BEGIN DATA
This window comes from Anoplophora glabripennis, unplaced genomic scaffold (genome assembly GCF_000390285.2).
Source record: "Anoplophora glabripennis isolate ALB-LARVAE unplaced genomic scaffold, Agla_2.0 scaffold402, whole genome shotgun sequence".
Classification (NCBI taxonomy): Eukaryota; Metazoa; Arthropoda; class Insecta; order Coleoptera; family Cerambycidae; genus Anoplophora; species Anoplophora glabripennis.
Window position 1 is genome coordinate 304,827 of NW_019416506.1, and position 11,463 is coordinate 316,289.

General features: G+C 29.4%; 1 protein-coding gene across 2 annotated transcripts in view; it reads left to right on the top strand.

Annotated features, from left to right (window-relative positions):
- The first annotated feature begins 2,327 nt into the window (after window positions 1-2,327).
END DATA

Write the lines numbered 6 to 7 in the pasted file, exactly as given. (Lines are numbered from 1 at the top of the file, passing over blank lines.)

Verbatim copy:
Annotated features, from left to right (window-relative positions):
- The first annotated feature begins 2,327 nt into the window (after window positions 1-2,327).